The roles of NaV channels were also studies following an analgesic treatment aimed at reducing inflammatory pain. The therapeutic technique involves needle-based electrical stimulation of muscle fibers (electroacupuncture). DRGs were dissected from mice (treated and untreated with electro-acupuncture, following inflammatory pain induction). Anti-NaV1.7 (SCN9A) Antibody (#ASC-008), Anti-NaV1.8 (SCN10A) Antibody and Anti-SCN11A (NaV1.9) Antibody were used in immunohistochemistry and immunoblotting assays to show overexpression of NaV1.7 and NaV1.8 following pain induction and their subsequent decrease after electro-acupuncture. Expression of NaV1.9 was not affected. Thus, electro-acupuncture as a means for inflammatory pain alleviation acts in part by reducing NaV1.7 and NaV1.8 expression8.

K+ Channels

Inward rectifying K+ (Kir) channels play a distinctive role in a unique population of pacemaker neurons of the developing superficial dorsal horn (SDH), as was demonstrated by Jie Li’s team. The population in question constitutes almost a third of the lamina I cells; lamina I is crucial for transmitting pain sensation to the brain, and receives its input from peripheral nociceptors. Immunohistochemistry of rat SDH using Anti-Kir2.1 (KCNJ2) Antibody (#APC-026), and Anti-Kir2.3 (KCNJ4) Antibody (#APC-032) showed that both channels are abundantly expressed in lamina I pacemaker cells (Figure 1), a result indicating the major influence these channels have on developing pain trajectories9.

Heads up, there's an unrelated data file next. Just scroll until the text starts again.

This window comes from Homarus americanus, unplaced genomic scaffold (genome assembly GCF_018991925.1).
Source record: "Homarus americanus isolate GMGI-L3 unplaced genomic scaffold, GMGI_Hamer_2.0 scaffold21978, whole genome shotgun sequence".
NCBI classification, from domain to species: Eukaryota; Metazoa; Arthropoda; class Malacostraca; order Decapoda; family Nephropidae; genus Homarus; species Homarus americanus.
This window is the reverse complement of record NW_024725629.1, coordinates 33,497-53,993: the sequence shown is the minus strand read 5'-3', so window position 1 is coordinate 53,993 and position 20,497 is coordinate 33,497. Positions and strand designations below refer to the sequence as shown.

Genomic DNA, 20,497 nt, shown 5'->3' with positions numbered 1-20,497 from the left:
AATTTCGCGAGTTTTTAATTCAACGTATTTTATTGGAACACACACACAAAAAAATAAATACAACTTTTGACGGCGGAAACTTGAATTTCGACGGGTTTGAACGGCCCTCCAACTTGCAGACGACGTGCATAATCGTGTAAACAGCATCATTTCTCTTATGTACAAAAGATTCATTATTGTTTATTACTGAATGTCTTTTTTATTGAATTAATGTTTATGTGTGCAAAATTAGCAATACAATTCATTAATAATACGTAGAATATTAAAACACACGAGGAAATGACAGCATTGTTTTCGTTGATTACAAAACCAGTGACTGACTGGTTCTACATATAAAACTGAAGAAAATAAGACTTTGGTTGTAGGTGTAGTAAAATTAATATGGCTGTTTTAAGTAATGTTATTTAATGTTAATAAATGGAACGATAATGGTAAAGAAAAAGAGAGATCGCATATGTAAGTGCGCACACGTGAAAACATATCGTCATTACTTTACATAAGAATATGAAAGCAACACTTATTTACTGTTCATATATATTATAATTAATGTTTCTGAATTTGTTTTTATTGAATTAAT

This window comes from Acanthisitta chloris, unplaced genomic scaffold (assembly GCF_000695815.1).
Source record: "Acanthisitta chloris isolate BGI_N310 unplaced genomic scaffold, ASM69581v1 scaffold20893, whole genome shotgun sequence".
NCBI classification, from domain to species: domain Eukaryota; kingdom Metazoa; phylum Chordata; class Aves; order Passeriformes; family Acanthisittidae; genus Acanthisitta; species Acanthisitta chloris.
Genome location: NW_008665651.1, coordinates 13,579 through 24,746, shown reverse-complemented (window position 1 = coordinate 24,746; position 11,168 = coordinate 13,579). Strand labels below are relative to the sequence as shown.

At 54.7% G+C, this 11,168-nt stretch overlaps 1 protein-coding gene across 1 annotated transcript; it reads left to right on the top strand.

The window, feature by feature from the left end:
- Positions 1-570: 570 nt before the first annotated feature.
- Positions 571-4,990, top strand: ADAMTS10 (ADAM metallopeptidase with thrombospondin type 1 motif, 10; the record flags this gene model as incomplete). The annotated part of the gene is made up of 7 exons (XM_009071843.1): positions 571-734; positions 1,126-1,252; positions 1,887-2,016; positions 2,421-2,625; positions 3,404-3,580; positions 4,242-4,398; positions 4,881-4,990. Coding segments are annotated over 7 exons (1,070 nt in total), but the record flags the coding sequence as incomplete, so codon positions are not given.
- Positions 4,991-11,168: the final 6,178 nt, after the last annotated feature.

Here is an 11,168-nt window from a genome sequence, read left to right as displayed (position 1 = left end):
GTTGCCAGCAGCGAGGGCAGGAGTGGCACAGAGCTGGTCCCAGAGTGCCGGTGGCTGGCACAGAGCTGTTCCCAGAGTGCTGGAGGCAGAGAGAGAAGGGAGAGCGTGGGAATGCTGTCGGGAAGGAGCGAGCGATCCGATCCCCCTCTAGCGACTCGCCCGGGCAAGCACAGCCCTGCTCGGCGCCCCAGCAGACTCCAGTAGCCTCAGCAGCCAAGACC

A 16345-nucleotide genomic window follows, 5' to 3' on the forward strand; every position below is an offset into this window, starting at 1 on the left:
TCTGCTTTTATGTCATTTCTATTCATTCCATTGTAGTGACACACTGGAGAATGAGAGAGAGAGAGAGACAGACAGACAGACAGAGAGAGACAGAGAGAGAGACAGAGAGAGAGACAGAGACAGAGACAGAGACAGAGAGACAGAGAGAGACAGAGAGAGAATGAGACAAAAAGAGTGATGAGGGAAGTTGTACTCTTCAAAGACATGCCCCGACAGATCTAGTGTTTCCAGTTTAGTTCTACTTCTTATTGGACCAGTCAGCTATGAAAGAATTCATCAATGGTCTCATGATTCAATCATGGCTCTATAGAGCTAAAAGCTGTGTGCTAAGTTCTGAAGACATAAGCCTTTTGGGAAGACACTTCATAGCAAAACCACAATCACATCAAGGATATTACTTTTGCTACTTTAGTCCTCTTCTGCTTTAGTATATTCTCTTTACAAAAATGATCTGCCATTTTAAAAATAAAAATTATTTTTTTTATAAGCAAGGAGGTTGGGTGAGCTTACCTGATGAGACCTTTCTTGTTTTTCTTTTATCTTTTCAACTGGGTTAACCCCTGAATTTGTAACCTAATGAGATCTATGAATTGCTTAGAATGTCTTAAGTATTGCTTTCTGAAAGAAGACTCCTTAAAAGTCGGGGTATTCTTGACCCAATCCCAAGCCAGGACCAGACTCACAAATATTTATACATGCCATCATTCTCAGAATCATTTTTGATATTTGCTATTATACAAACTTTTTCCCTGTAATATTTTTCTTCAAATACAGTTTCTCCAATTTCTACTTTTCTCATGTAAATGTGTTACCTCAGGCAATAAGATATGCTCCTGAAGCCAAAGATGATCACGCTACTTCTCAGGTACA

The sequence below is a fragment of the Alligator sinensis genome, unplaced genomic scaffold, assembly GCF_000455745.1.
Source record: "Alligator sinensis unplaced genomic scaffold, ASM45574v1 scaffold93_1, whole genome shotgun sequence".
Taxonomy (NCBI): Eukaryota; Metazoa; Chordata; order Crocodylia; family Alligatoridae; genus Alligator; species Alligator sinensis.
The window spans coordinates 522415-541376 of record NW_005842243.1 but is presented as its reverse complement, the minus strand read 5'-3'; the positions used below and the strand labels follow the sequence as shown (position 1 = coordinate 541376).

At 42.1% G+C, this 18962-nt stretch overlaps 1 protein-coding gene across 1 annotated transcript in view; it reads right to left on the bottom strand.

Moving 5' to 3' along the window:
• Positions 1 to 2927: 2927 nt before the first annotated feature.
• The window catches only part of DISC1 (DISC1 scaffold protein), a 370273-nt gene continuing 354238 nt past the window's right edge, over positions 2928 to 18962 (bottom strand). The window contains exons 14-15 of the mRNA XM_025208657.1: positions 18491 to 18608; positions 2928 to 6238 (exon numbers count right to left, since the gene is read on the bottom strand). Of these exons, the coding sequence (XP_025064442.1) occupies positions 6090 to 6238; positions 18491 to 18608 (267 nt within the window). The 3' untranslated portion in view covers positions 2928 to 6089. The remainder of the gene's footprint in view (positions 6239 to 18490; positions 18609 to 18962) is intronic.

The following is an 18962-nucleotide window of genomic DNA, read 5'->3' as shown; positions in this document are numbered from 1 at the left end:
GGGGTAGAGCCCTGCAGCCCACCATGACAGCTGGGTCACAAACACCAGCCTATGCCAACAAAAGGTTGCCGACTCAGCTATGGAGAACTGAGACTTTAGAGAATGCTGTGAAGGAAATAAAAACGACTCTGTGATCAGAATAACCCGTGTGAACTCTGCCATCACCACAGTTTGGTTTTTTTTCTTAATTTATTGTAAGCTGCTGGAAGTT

apc-032
Figure 1. Expression of Kir2.1 and Kir2.3 Channels in Lamina I Pacemaker CellsImmunohistochemical staining of rat spinal cord sections using Lamina I pacemaker using Anti-Kir2.1 (KCNJ2) Antibody (#APC-026) and Anti-Kir2.3 (KCNJ4) Antibody (#APC-032). Confocal images of representative biocytin-filled pacemaker neurons (red) processed for Kir (green). Merged images demonstrate that immunoreactive puncta for Kir2.1 and Kir2.3 (yellow; inset) are localized to identified pacemaker neurons within lamina I of the neonatal spinal cord (right). Scale bars: 10 μm; inset, 2 μm.Adapted from reference 9 with permission of The Society for Neuroscience.


TRPV Channels